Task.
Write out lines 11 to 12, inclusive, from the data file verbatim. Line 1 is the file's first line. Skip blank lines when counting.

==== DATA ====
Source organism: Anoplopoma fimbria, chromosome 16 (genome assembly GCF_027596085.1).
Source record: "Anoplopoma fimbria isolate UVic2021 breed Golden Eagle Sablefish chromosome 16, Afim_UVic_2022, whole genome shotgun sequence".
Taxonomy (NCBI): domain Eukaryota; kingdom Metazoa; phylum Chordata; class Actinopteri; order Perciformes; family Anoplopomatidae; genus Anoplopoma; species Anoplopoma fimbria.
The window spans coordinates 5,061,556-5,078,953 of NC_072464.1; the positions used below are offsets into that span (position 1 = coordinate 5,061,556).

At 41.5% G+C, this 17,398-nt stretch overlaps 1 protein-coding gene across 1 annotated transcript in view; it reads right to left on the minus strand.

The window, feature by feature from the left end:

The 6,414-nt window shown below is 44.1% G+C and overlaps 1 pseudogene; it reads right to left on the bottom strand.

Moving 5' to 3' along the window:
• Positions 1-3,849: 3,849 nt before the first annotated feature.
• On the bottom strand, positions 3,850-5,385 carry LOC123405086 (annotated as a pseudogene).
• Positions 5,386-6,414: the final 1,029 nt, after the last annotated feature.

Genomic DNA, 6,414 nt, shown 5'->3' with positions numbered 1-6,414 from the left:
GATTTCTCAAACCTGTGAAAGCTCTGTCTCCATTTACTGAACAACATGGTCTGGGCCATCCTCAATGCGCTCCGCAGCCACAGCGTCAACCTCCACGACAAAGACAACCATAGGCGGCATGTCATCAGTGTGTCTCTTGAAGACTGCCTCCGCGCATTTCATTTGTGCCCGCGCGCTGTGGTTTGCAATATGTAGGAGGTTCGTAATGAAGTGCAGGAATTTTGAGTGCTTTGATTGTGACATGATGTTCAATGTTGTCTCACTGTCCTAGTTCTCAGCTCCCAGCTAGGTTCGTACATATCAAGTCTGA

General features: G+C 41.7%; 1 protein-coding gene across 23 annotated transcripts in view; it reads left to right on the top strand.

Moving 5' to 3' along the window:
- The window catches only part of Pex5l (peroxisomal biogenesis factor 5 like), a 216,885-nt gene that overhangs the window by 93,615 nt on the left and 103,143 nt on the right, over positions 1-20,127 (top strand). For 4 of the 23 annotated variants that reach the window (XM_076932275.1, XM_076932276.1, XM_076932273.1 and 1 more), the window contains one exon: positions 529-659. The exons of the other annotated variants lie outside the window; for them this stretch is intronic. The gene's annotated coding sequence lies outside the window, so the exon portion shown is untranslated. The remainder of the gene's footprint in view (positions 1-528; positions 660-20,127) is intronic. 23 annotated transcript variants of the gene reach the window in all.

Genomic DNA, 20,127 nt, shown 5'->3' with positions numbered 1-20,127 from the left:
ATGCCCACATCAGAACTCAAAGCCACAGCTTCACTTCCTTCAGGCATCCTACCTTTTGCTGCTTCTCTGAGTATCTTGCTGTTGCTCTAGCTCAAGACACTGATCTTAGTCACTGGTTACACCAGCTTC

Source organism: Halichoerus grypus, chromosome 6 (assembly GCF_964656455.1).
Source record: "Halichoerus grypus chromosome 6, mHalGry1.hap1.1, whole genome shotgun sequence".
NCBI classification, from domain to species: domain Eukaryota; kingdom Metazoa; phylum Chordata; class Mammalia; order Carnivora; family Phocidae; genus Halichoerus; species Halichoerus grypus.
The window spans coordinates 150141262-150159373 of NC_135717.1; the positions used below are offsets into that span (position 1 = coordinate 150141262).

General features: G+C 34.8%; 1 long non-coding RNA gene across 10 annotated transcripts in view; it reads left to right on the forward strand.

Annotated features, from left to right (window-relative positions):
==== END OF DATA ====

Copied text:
• Positions 5,386-6,414: the final 1,029 nt, after the last annotated feature.

Genomic DNA, 6,414 nt, shown 5'->3' with positions numbered 1-6,414 from the left: